SEOUL, South Korea — South Korean defense officials are in a quandary over how to acquire an active electronically scanned array (AESA) radar, a key component for the country's fighter development program code-named KF-X, following the US refusal to transfer the advanced radar technology.
Sweden's Saab offered to develop an AESA with South Korea.
"We've done the flight test with the backend system and antenna elements," said Tom Bratt, marketing executive of Saab Electronic Defence Systems. "We're ready to go to the next phase once we have a platform available. Then we can start to make all the proper integrations."
"Once we have a contract, it will take about two years to deliver the first system," he added.
Finmeccanica's Selex is pitching its Captor-E radar fitted for the Eurofighter Typhoon. The British and Italian aerospace group recommends Seoul adopt the Selex radar and subsequently localize it in phases.
"The bottom line is we'll try to meet the Korean demands as much as we can," a Selex official said on condition of anonymity.
"The best option right now is for Korea to produce the Captor-E radar under license first, and with Selex's tech transfer, Korea would be able to localize the AESA technology," he said.
"We're willing and looking forward to cooperating with Korea," said Igal Karny, deputy director of Elta Systems' marketing and sales division. "The whole radar is our radar. We're exporting the radar according to our regulations," Karny said, apparently referring to Korea's wariness of AESA export control.
Unlike European and Israeli firms, US radar manufacturers were cautious when talking about AESA cooperation with Korea.
"I can only tell you that right now we don't have a license required for us to discuss KF-X radar cooperation," a Raytheon official said.
Northrop Grumman was a bit more active in participating in the KF-X effort, as it seeks to sell its scalable agile beam radar to Korea.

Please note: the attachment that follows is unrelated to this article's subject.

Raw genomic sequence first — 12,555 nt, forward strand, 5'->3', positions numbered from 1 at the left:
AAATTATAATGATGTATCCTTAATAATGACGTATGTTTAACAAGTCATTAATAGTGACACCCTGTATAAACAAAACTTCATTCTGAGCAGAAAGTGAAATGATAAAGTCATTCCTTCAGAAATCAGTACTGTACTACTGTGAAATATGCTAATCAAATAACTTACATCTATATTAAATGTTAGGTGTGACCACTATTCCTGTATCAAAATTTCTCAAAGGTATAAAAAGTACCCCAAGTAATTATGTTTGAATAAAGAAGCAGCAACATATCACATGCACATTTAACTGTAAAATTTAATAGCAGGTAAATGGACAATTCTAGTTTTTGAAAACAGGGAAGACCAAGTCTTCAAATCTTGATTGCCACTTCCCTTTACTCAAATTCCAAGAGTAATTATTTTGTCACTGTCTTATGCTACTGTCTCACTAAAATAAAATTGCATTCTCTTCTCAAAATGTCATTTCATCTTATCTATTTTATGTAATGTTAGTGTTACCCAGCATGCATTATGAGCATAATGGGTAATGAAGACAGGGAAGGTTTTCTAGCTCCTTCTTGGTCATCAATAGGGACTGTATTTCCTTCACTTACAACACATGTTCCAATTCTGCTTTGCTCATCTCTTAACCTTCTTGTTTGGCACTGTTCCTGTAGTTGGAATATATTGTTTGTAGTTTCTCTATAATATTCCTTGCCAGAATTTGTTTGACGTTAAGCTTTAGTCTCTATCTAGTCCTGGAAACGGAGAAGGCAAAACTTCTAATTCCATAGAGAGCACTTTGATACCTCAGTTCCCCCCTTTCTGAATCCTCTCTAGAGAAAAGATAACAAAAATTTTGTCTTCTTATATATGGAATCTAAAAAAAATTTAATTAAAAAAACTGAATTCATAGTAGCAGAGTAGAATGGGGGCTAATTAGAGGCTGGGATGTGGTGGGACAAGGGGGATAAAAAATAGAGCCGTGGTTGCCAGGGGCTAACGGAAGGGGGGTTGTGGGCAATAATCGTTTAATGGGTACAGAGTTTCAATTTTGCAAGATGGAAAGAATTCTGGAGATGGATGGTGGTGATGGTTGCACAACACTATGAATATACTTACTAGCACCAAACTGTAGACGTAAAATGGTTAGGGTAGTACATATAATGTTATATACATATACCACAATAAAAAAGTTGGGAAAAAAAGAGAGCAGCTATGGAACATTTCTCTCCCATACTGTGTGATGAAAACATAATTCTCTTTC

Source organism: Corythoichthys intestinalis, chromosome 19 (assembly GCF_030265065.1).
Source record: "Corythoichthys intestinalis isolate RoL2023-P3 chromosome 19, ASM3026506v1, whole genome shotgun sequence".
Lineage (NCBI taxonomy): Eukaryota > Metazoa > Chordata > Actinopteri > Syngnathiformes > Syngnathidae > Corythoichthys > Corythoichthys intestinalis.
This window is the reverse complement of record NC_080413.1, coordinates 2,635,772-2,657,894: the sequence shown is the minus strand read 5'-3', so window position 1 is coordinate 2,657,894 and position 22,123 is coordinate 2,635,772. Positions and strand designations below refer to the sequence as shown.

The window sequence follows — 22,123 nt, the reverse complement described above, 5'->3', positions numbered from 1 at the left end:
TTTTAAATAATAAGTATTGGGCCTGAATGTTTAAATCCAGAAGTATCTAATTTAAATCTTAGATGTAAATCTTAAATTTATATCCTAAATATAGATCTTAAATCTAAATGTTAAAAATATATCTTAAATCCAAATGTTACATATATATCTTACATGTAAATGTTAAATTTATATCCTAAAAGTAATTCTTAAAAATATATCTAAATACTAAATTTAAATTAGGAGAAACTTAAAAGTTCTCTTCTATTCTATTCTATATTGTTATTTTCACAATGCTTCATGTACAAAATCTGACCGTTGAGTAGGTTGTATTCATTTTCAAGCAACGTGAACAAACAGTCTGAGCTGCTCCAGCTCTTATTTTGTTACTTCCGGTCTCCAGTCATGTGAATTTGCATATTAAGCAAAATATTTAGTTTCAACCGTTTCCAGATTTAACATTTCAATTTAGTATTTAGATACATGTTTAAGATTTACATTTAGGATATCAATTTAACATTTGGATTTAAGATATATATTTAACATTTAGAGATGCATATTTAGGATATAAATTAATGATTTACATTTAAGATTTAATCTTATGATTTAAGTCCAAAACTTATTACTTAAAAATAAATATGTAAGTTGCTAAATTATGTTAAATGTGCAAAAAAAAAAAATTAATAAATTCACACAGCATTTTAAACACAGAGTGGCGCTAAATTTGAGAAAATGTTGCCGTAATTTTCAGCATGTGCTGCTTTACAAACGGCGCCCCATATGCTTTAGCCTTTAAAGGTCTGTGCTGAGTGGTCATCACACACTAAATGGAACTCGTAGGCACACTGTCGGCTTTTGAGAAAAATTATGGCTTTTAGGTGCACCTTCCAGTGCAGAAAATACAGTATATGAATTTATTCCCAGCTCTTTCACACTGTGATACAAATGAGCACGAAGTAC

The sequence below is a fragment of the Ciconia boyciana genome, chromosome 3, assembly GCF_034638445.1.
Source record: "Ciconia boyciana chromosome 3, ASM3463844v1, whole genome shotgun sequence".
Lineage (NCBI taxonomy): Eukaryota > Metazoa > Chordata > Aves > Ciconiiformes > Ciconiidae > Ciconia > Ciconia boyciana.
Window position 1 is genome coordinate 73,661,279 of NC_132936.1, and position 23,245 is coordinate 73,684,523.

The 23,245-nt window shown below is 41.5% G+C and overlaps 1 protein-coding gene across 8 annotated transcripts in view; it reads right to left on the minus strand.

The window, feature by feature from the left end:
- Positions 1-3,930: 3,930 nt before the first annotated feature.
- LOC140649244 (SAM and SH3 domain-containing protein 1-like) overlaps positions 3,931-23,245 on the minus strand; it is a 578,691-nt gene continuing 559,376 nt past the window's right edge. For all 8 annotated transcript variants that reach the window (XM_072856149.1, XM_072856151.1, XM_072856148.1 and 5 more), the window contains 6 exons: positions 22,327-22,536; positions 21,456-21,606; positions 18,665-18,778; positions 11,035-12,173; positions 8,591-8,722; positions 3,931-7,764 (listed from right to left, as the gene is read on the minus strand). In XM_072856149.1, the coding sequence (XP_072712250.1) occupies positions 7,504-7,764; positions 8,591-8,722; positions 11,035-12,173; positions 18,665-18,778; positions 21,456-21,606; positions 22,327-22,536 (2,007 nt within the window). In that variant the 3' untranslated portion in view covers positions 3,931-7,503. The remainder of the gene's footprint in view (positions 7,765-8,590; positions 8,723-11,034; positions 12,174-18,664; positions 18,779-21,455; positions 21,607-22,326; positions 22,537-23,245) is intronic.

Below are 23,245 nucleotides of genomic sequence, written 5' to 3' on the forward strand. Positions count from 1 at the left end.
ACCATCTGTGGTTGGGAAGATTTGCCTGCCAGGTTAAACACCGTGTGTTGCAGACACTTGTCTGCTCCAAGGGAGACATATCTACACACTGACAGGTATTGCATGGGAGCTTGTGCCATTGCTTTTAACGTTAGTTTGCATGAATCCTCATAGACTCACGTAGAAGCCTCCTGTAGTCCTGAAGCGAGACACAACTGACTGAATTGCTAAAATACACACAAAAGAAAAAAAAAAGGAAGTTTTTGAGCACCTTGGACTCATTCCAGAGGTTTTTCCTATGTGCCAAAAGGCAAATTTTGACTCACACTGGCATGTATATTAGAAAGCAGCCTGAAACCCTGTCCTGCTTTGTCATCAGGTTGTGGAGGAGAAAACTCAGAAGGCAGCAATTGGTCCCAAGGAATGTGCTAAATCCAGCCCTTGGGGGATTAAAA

"We favor a two-track approach toward acquiring AESA technology," a KAI spokesman said. "We can develop a KF-X jet equipped with either US or European AESA system over the next five years," he said. "In the meantime, the ADD and a foreign radar company could push for developing an indigenous AESA within 10 years at the earliest, so the next KF-X block models would be fitted with the locally developed radar."
"I believe we can develop our own AESA and other key technologies within 10 years," National Security Adviser Kim Kwan-jin said in a National Assembly audit Oct. 23.
"We're delighted to offer the EJ200 engine for the KF-X program. This is the latest, proven engine," said Clemens Linden, CEO of Eurojet. "The engine has an easy maintenance concept with 15 modules that can be exchanged at the base without going back to the test house."
Linden stressed Eurojet would offer lenient technology transfer so Korea could export Eurojet-based engines to third nations free of US export control.
"When the KF-X program advances and grows, we can have joint development with the Korean industry to grow the engine further," the CEO said, adding that his company will help Korea learn engine integration skills.
General Electric is pitching its F414 engine, highlighting its long experience producing engines under license with the Korean industry.
GE stresses the development roadmap for the F-414, which powers the US Navy's Boeing F/A-18 E/F Super Hornet, and GE's succesful work on a number of international programs, including KAI's T-50, the Saab Gripen and the Hindustan Aeronautics Tejas.
"KF-X is the largest ever military weapons development program in Korea's history, and it will require low-risk solutions in terms of cost, technology and life-cycle management," Al Dilibero, vice president of GE Aviation, said. "GE will bring the best and the most diverse fighter engine integration experience around the world to KF-X, which will lower overall risk of KF-X development."
KAI issued the request for proposals for the engine weeks ago and responses are due Nov. 4. The winner is scheduled to be announced by February and stands to sell about 400 engines.
Jeff Jeong was the South Korea correspondent for Defense News.